Monthly Archives: January 2011

Technopolitical news

Fife Wikileaks Hactivists Arrested in UK

Police have arrested five people over their alleged roles in an online campaign to support WikiLeaks.

Five males – aged 15, 16, 19, 20 and 26 – were arrested under the Computer Misuse Act in raids across the country at 7am this morning, with the suspects held in local police stations for further questioning.


Sony determines that having autism is “cheating”

Jennifer Zdenek, the mother of an 11-year-old boy who lives with autism, is outraged at Microsoft Xbox Live for labeling her son a “cheater” and taking away everything he’s earned online.

She says her son, Julias Jackson, is so good at playing X-Box games, Xbox LIVE thought he cheated.


And for those who like bloatware, there’s a new version of KDE.

Happy Twenty Fifth Anniversary Challenger Explosion

Suddenly and for the first time I saw Amanda as a little child wide eyed with both awe and fear, among other children some sitting on the floor, some in chairs, some standing behind desks, eyes trained on a TV monitor and their teacher as the sudden realization dawned that the Space Shuttle Challenger had been consumed in a fiery, deadly explosion. The teacher on board was incinerated before their very eyes. As the explosion developed, shooting out huge arms of smoke and the voice-over began to acknowledge that something was wrong, NASA’s space program was suddenly transformed, in the eyes of the innocent little children of America almost all of whom were watching the event live, from a somewhat interesting science project to a place where teachers went to die. I had never really visualized Amanda as a little girl before, but a few years ago when this came up, on the Anniversary of the Challenger explosion, this image formed as a lump in my throat.

I’m a few years older than Amanda, so my experience was a little different. I had just returned form the Congo. I had borrowed a car … a Laser, which is a sort of sports car … and driven it to a friend’s apartment downtown over an Italian restaurant and tavern, and parked it on a snow bank out front. That’s normal for Upstate New York. By the time morning came, the car was more than a little stuck, so I called Triple-A to pull it out. I made the call from the tavern, and while doing so I noticed that the Challenger launch was being shown on the TV. So I stood at the bar and watched the launch. And the explosion. When the tow truck came, I mentioned to the driver that the Challenger had just exploded. He thought for a moment and said, shaking his head slowly, “You’re not gonna get me on that thing. No sir!” I thought … yeah, that might be a tough sell from this point forward.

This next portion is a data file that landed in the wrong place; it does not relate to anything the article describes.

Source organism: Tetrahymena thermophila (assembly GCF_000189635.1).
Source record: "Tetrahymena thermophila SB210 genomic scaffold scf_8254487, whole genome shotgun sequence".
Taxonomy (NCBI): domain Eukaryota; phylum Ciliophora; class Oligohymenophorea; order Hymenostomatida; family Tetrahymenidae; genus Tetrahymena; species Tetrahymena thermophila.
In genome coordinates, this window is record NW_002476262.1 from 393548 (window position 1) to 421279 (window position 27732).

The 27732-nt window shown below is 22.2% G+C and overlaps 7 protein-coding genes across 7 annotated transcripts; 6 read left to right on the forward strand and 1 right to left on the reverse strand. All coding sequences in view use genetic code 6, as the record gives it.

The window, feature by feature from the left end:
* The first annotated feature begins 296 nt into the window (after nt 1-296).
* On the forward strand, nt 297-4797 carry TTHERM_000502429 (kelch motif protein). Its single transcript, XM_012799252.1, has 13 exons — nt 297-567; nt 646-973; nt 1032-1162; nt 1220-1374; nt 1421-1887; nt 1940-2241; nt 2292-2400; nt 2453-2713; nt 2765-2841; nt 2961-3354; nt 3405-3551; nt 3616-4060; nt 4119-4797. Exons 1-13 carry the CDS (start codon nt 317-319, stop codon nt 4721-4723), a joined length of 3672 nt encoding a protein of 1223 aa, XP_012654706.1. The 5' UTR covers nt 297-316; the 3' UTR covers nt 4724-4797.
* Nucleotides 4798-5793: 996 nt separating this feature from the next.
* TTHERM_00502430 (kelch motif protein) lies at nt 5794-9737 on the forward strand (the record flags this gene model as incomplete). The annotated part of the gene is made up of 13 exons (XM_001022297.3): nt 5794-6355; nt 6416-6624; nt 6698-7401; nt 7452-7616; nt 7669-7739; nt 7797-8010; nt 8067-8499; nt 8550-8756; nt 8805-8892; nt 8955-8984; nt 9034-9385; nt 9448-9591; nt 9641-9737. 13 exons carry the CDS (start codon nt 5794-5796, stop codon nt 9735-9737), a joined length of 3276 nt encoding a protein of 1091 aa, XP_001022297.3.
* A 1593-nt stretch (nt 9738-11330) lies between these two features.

It is said that when NASA started the Shuttle program, they made an estimate of risk of death to those who would be on board. Given the number of flights and the number of deadly events and the number of those killed, they’re apparently right in the expected range.

Happy Twenty Fifth Anniversary Challenger Explosion.

Human Factors Engineering

Researcher and blogger Ash Donaldson joins us for a pre-recorded discussion on the fascinating field of Human Factors Engineering. This multi-disciplinary science draws on anatomy, physiology, physics, psychology and communications research, as it tries to improve the ways that humans interact with technology, and use technology to interact with each other. And health science journalist Paul Ingraham returns with a primer on the causes and treatment of repetitive strain injuries.

This week’s Skeptically Speaking

Jamie Hyneman’s Toolkits

Every year, at least once (for his birthday or for Christmas, depending) I give my father-in-law the same exact presents: A tape measure, a utility knife, and a pencil. This way, when we are working on something like sheet-rocking the kitchen, patching the bullet hole in the roof of the cabin, or installing the invisible surround sound system there will be a tape measure, a utility knife, and a pencil. The tape measure tells you where to cut, the pencil marks where you will cut, and the utility knife cuts it. There are lots of other tools involved in carrying out these tasks, but these three are the tools most likely to be stolen by gremlins. The table saw and the electric drill seem to lack legs, but the tape measure, knife and pencil are temporary visitors on this earth. Or so it seems.

But as it turns out, no matter how may of these items I give him, or that he picks up at the hardware store, they always disappear.
Continue reading Jamie Hyneman’s Toolkits

Comet Hunting Space Robot Spots Quarry

Stardust, the NASA probe, has downloaded a snapshot of Tempel 1, a comet that the comet seeking craft will sidle up to on February 14th. Here is the picture:


On the night of encounter, the navigation camera will be used to acquire 72 high-resolution images of the comet’s surface features. Stardust-NExT mission scientists will use these images to see how surface features on comet Tempel 1 have changed over the past five-and-a-half years. (Tempel 1 had previously been visited and imaged in July of 2005 by NASA’s Deep Impact mission).

I don’t know why they call it night. Perhaps because NASA is playing up the whole romance theme. Anyway, details here.